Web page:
Thursday night’s joint Democratic fundraiser headlined by President Barack Obama is expected to bring in a total of $3 million for the two Democratic campaign committees, according to a party strategist familiar with the event.
The figure is surprisingly low considering Obama’s vaunted fundraising ability during the 2008 presidential campaign and the fact that this is the first joint fundraiser benefiting Congressional Democrats since the party regained control of the White House. It’s also about $11.5 million less than what GOP officials said they raised last week for the National Republican Congressional Committee and National Republican Senatorial Committee at a dinner featuring former Speaker Newt Gingrich (R-Ga.).
But Democratic insiders point out that the dinner is on par with a May Obama event for the Democratic National Committee in Los Angeles that brought in $3 million to $4 million.
And the Gingrich event and Obama dinner numbers may not offer an exact comparison.
The Obama dinner “is not bringing in the money that [Democratic officials] hoped, but at least they’re transparent about what they’re raising and how they are raising it,— one former Democratic leadership aide said this week.
Party operatives point out that the Democratic Congressional Campaign Committee and Democratic Senatorial Campaign Committee are operating their dinner under Obama’s fundraising ground rules, meaning that unlike the GOP event, donations from registered lobbyists and political action committees are barred from the dinner.
Another factor that may have played into the less-than-spectacular fundraising total for the DCCC/DSCC dinner is the fact that Obama never released a personal appeal on behalf of the Congressional committees.
While the White House has consented to putting Obama’s name on some political solicitations — including an e-mail on Monday to raise money for Virginia’s Democratic gubernatorial nominee Creigh Deeds — the DSCC/DCCC dinner never earned a separate appeal from the party’s campaigner in chief.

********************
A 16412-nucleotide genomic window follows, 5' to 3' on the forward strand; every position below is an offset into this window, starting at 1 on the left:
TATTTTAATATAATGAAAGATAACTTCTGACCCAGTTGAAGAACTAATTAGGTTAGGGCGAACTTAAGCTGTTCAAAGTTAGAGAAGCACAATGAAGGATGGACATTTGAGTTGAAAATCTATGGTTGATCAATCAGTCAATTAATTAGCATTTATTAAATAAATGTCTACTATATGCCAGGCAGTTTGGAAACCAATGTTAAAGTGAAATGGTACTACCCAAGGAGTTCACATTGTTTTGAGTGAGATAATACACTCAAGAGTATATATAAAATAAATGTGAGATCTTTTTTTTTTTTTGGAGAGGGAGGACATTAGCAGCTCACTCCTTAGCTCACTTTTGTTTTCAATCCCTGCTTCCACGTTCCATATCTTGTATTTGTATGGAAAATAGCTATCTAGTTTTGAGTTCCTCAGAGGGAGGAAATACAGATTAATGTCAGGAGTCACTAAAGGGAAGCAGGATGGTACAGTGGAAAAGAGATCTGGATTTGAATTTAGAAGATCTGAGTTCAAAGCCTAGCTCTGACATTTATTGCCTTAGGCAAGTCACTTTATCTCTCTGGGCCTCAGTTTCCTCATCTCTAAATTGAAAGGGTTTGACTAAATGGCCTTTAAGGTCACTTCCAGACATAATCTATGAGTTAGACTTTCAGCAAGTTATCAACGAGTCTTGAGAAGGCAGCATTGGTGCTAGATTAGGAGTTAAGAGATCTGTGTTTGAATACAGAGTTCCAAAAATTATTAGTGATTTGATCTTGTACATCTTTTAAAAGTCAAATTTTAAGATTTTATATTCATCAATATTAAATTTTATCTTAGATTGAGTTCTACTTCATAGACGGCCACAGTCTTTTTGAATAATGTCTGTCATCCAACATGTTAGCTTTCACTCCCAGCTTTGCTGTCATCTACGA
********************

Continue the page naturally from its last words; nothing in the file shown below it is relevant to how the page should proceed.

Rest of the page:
But perhaps more importantly, Democrats and Republicans appear to be counting their totals differently when it comes to their dinners.
Democrats will report the vast majority of the money they raise off ticket sales for the Obama event in a separate joint fundraising account. Some online fundraising and other individuals contributions will appear in the Democratic committee accounts.
The NRSC and NRCC also have a joint fundraising account, but the lion’s share of the $14.45 million they attributed to the dinner will never appear in that account and will stay in the individual committees’ accounts.
That’s because the two Republican committees counted all the money they raised over an eight-week period since the committees’ spring dinners in early April toward the $14.45 million total they released last week.
As such, part of that total includes the $2.9 million the NRSC reported raising in its April monthly Federal Election Commission report. Likewise, the dinner total includes the $2.2 million the NRCC reported in its April report.
In addition, an NRCC aide said the $7.2 million the committee raised from the dinner includes pledges made by donors during the eight-week period that may not have come in yet.
An NRSC aide said the $7.25 million total did not include pledges.